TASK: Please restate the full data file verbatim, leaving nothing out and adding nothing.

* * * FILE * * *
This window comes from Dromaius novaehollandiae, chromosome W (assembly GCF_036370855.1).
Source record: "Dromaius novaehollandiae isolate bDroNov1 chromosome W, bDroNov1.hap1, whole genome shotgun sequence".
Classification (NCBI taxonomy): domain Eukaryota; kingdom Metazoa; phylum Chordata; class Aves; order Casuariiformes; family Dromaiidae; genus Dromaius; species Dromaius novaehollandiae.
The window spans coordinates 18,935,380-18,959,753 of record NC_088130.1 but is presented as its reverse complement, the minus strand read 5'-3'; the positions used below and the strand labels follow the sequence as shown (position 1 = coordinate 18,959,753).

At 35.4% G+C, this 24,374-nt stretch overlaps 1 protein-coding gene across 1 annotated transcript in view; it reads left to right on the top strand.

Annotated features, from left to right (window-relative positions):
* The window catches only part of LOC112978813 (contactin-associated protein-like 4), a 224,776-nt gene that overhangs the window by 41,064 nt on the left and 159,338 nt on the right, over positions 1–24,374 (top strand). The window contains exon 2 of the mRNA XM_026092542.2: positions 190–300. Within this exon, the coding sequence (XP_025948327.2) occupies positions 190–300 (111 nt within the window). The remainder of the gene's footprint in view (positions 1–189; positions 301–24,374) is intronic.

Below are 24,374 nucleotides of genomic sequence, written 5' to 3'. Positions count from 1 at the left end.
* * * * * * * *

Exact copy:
This window comes from Dromaius novaehollandiae, chromosome W (assembly GCF_036370855.1).
Source record: "Dromaius novaehollandiae isolate bDroNov1 chromosome W, bDroNov1.hap1, whole genome shotgun sequence".
Classification (NCBI taxonomy): domain Eukaryota; kingdom Metazoa; phylum Chordata; class Aves; order Casuariiformes; family Dromaiidae; genus Dromaius; species Dromaius novaehollandiae.
The window spans coordinates 18,935,380-18,959,753 of record NC_088130.1 but is presented as its reverse complement, the minus strand read 5'-3'; the positions used below and the strand labels follow the sequence as shown (position 1 = coordinate 18,959,753).

At 35.4% G+C, this 24,374-nt stretch overlaps 1 protein-coding gene across 1 annotated transcript in view; it reads left to right on the top strand.

Annotated features, from left to right (window-relative positions):
* The window catches only part of LOC112978813 (contactin-associated protein-like 4), a 224,776-nt gene that overhangs the window by 41,064 nt on the left and 159,338 nt on the right, over positions 1–24,374 (top strand). The window contains exon 2 of the mRNA XM_026092542.2: positions 190–300. Within this exon, the coding sequence (XP_025948327.2) occupies positions 190–300 (111 nt within the window). The remainder of the gene's footprint in view (positions 1–189; positions 301–24,374) is intronic.

Below are 24,374 nucleotides of genomic sequence, written 5' to 3'. Positions count from 1 at the left end.